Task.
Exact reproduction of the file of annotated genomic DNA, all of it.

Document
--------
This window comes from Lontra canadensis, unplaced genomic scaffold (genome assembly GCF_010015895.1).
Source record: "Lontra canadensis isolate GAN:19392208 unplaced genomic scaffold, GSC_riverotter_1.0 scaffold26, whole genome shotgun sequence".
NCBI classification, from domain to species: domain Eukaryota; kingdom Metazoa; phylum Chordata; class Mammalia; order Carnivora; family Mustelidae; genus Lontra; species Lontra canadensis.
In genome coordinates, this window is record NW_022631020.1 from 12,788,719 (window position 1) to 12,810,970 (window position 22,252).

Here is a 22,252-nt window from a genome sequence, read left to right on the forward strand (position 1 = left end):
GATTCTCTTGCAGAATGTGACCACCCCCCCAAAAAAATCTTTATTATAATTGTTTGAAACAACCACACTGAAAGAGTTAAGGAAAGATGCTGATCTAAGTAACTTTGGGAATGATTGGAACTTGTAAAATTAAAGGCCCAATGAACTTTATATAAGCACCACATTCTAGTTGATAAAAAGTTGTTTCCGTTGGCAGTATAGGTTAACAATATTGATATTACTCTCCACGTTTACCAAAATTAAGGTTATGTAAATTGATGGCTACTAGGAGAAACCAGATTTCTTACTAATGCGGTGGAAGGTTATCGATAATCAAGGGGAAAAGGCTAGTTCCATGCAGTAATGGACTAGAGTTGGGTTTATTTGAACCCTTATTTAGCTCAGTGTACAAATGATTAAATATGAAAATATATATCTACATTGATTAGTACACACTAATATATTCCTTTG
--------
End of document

This window comes from Lontra canadensis, unplaced genomic scaffold (genome assembly GCF_010015895.1).
Source record: "Lontra canadensis isolate GAN:19392208 unplaced genomic scaffold, GSC_riverotter_1.0 scaffold26, whole genome shotgun sequence".
NCBI classification, from domain to species: domain Eukaryota; kingdom Metazoa; phylum Chordata; class Mammalia; order Carnivora; family Mustelidae; genus Lontra; species Lontra canadensis.
In genome coordinates, this window is record NW_022631020.1 from 12,788,719 (window position 1) to 12,810,970 (window position 22,252).

Here is a 22,252-nt window from a genome sequence, read left to right on the forward strand (position 1 = left end):
GATTCTCTTGCAGAATGTGACCACCCCCCCAAAAAAATCTTTATTATAATTGTTTGAAACAACCACACTGAAAGAGTTAAGGAAAGATGCTGATCTAAGTAACTTTGGGAATGATTGGAACTTGTAAAATTAAAGGCCCAATGAACTTTATATAAGCACCACATTCTAGTTGATAAAAAGTTGTTTCCGTTGGCAGTATAGGTTAACAATATTGATATTACTCTCCACGTTTACCAAAATTAAGGTTATGTAAATTGATGGCTACTAGGAGAAACCAGATTTCTTACTAATGCGGTGGAAGGTTATCGATAATCAAGGGGAAAAGGCTAGTTCCATGCAGTAATGGACTAGAGTTGGGTTTATTTGAACCCTTATTTAGCTCAGTGTACAAATGATTAAATATGAAAATATATATCTACATTGATTAGTACACACTAATATATTCCTTTG